What society fails to properly acknowledge, and Hetherington seems to argue through his work, is how emotionally significant the bonds of warfare can be, and how difficult it is to leave those bonds behind: “Civilians balk at recognising that one of the most traumatic things about combat is having to give it up,” Junger writes in War, his literary account of Restrepo.
“War is so obviously evil and wrong that the idea there could be anything good to it almost feels like a profanity. And yet throughout history men have come home to find themselves desperately missing what should have been the worst experience of their lives.”
Hetherington wasn’t immune to such feelings. In our interview, Junger recalls an afternoon spent with him while he composed his acceptance speech for the World Press Photo award he’d won in 2008 for a picture he took of an exhausted soldier in the Korengal. His first draft was so full of theoretical jargon and high-concept musings that Junger – his co-director – couldn’t understand it.
“I’m sure it’s brilliant,” the American told him, “but why don’t you try to express what it felt like to be in the Korengal, to become so close with those soldiers, to become one of their brothers.” Hetherington wrote for half an hour, tried to read what he’d written back, and then burst into inconsolable tears.
At his memorial in New York, the men from Outpost Restrepo presented his family with an American flag sent from Senator John McCain.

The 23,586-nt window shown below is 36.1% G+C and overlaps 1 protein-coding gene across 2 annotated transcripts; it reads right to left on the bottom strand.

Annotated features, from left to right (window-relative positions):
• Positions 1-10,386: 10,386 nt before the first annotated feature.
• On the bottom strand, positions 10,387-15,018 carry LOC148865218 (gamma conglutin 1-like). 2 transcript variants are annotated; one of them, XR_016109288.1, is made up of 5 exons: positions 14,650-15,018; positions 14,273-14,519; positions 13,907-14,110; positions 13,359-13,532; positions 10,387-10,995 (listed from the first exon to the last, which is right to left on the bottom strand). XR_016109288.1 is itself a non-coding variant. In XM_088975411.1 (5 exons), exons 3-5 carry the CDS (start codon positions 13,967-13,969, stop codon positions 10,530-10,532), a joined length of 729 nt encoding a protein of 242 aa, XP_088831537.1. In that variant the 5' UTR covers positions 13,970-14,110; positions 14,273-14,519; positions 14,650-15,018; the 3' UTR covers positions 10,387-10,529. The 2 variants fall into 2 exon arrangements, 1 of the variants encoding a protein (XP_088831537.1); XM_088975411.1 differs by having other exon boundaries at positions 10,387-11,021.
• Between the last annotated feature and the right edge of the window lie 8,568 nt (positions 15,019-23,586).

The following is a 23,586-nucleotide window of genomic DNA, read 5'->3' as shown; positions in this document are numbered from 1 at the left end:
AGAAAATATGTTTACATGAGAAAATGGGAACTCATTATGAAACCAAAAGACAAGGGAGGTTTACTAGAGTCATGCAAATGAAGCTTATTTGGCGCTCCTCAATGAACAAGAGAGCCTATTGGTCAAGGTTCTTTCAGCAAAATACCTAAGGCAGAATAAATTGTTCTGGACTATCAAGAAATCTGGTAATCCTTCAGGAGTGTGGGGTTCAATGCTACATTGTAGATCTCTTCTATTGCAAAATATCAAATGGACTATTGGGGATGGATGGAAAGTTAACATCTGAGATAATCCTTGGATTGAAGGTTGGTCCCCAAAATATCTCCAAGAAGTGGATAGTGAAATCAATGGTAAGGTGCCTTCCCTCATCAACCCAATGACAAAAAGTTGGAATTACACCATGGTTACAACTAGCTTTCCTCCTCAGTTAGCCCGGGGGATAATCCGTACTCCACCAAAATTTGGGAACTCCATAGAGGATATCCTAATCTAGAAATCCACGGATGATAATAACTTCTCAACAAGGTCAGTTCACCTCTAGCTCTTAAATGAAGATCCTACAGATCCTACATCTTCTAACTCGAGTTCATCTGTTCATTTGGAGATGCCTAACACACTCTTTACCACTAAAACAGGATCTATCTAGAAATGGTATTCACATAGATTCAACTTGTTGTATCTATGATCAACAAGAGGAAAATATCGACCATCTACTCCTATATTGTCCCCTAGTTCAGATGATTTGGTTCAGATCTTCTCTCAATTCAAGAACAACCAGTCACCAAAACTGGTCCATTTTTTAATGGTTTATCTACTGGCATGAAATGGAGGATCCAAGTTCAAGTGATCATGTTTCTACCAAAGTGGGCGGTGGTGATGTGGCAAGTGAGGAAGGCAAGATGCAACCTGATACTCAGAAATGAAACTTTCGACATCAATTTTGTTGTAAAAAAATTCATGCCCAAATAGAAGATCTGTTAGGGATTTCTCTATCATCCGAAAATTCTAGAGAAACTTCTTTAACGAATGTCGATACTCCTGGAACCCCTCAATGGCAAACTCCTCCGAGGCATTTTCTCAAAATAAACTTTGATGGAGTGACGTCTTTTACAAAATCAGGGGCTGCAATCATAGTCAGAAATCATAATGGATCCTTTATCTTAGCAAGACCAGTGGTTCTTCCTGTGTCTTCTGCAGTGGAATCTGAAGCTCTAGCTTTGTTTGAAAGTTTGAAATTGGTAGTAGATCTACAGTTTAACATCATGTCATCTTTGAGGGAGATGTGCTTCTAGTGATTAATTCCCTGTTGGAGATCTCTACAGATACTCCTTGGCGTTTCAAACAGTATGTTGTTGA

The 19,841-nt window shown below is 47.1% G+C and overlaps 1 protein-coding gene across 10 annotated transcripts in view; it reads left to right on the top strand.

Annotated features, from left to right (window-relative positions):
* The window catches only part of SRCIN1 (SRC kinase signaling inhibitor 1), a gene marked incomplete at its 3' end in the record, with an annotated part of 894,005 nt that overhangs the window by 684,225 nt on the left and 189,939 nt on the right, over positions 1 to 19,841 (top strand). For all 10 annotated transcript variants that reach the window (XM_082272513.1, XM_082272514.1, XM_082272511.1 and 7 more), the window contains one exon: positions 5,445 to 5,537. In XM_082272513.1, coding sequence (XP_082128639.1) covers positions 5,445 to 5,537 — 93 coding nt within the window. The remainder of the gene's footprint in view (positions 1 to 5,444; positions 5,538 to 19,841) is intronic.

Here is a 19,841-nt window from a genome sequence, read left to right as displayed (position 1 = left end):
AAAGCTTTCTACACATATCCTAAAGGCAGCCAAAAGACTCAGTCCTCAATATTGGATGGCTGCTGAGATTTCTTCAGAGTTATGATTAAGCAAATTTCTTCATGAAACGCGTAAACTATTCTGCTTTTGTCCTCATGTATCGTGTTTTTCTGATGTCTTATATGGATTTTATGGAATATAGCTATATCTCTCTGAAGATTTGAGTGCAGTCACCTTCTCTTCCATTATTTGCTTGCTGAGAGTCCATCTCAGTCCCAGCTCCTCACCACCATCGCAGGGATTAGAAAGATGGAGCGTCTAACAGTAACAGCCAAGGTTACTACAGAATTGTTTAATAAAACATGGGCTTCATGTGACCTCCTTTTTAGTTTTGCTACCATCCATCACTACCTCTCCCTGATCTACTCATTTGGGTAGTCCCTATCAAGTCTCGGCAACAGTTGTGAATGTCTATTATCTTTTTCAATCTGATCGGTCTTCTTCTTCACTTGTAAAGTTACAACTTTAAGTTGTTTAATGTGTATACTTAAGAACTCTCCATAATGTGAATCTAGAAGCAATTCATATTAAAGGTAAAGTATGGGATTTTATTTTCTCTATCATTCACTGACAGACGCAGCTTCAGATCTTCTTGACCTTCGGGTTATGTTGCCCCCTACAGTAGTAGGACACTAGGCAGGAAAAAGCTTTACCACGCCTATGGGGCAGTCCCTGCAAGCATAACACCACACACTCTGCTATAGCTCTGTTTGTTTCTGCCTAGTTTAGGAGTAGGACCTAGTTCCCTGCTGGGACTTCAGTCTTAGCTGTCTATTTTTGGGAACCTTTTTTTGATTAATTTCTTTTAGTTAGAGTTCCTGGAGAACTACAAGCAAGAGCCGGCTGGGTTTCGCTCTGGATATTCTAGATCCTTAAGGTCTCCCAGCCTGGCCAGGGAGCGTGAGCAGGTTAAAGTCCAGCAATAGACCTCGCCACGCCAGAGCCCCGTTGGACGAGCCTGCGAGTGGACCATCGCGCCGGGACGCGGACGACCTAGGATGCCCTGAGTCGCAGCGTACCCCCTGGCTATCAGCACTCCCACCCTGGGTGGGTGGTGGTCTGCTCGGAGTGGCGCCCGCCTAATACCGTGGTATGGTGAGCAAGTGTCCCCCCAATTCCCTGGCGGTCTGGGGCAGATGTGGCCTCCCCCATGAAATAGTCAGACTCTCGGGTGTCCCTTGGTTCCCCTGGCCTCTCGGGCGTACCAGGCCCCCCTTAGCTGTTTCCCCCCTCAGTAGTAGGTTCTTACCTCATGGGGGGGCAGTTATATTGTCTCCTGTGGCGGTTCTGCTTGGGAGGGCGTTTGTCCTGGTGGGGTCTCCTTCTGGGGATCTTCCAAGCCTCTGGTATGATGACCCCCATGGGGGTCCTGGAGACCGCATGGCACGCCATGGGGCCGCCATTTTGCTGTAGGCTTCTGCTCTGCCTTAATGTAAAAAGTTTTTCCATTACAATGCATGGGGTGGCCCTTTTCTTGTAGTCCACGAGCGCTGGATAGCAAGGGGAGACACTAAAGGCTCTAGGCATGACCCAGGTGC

Junger continues in War: “When men say they miss combat, it’s not that they actually miss getting shot at, it’s that they miss being in a world where everything is important and nothing is taken for granted. They miss being in a world where human relations are governed by whether you can trust the other person with your life.”
A year before he died in Misrata, and in the lull before Restrepo was released in cinemas, on the back of winning the Grand Jury Prize for Documentary at the Sundance Film Festival, Hetherington made a 20-minute film called Diary. He writes in the film’s title sequence of an attempt to “link our Western reality to the seemingly distant worlds we see in the media”. Despite this lofty justification, Diary is primarily a personal film, capturing Hetherington’s feelings of alienation, and his attempts to reconcile his compelling, conflicting experiences of third-world warfare with the comparatively mundane life back in his native London and adopted home of New York.